Special Purpose Acquisition Company (SPAC) – Definition
Special Purpose Acquisition Companies (SPACs) are generally used for third-party company acquisitions, and are a convenient way of raising finance for that purpose.
In order to list a SPAC on the London Stock Exchange, the step by step process begins with an Initial Public Offering (IPO).
This will give sponsors the opportunity to attract investment from those seeking to generate returns via an acquisition or another asset.
The IPO process
To begin the process, units of share (cash shell) and one/two warrants undergo an Initial Public Offering (IPO).
This would almost always see that 100% of gross proceeds are held in trust, and with SPACs in particular, the sponsor subscribes for founder securities and purchases additional warrants.
With regards to the cash shells, sponsors will purchase founder shares and these will represent the ‘first loss’ capital in the case of no acquisition.
A portion of the underwriting fee is paid upon closing with the balance deferred.
Common practice dictates that an over-allotment option is usually in favour of underwriter.
In order to source their target company, the sponsor will use their industry knowledge and make use of their business network.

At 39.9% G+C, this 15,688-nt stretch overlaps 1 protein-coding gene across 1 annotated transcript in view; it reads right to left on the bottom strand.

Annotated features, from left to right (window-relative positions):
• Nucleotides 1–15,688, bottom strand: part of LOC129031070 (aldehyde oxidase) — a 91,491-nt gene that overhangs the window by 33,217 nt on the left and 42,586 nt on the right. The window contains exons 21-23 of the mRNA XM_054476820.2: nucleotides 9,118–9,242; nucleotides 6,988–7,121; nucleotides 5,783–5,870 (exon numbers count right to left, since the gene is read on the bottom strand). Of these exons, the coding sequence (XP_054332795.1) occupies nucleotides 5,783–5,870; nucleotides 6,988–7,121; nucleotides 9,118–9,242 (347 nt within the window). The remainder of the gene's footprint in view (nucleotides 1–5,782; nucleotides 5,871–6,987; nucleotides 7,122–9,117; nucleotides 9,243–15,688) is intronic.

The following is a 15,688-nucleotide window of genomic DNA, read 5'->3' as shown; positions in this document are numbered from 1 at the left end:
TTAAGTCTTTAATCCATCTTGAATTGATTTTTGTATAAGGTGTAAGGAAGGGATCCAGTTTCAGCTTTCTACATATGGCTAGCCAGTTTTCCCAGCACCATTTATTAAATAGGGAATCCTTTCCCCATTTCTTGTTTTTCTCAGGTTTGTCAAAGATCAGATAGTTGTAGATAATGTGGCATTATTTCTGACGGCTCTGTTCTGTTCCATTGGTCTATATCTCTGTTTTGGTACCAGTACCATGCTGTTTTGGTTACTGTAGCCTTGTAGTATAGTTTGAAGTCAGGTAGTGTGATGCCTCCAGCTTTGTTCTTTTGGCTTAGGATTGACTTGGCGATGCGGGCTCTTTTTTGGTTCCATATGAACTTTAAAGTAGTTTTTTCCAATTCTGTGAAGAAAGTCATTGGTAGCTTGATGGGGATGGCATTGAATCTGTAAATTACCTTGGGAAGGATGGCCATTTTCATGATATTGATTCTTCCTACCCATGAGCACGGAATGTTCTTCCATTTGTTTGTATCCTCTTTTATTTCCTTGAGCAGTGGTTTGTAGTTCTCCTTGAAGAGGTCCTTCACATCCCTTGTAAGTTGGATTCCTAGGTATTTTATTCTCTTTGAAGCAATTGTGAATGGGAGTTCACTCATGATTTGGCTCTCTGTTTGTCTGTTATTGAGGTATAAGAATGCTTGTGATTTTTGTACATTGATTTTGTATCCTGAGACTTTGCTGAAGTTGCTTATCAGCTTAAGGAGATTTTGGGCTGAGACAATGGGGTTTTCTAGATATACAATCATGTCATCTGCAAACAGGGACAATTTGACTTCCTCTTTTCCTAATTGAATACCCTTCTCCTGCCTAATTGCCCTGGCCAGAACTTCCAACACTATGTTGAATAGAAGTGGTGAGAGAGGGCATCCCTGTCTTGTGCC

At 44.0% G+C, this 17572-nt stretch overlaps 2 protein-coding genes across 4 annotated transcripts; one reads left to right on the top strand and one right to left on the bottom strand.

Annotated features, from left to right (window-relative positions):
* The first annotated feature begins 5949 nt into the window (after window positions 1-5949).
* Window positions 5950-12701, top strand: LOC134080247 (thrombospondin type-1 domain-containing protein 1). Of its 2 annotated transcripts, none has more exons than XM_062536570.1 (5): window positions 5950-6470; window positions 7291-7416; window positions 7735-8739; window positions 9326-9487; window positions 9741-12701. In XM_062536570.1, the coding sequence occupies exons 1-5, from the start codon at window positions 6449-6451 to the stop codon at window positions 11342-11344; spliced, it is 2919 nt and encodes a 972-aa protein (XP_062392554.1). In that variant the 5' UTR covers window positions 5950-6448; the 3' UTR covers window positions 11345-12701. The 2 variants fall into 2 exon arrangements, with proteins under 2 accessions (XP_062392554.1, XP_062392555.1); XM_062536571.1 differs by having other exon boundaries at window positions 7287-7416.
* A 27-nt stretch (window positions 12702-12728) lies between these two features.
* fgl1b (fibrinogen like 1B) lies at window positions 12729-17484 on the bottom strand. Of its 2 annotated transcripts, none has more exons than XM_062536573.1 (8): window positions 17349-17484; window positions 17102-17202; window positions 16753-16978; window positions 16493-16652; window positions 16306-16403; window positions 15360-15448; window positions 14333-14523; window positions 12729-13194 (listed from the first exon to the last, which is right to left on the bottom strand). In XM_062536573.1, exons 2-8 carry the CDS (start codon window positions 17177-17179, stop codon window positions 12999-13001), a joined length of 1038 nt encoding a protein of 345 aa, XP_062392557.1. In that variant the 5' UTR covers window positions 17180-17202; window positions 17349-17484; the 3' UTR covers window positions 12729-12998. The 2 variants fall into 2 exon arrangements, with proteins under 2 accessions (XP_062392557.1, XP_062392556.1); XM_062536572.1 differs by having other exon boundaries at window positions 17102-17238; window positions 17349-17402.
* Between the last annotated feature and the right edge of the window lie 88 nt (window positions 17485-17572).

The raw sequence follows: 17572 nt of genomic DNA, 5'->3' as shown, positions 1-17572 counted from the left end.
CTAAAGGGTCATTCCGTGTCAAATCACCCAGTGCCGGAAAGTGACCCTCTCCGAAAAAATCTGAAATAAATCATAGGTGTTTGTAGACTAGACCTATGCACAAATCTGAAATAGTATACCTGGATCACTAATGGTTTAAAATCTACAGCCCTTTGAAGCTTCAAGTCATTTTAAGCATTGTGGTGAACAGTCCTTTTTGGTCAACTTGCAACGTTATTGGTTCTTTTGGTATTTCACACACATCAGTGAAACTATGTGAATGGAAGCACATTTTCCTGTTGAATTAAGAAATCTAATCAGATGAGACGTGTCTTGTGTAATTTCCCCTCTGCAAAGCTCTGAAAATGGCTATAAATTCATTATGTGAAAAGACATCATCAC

It’s normal practice for the completion of an acquisition to take an average fixed period of 24 months. However, longer timelines can prove to be attractive investments in weaker markets.
Merger and Acquisition – M&A
At this stage the company will raise debt as well as using proceeds and issuing equity to ensure that an acquisition of a particular target can be funded.
A Special Purpose Acquisition Company will need shareholder approval, which will often mean undertaking a roadshow for investors and shareholders.
The cash shells need board approval only.
In order to become a normal operating company, it has to ‘de-SPAC.’ This involves paying a deferred underwriting fee and having the business operating under a public listing in order that it can create value for sponsors and investors.
Should the business combination not be executed within the agreed timeline, then liquidation occurs.
In that eventuality, proceeds are returned to shareholders minus any expenses.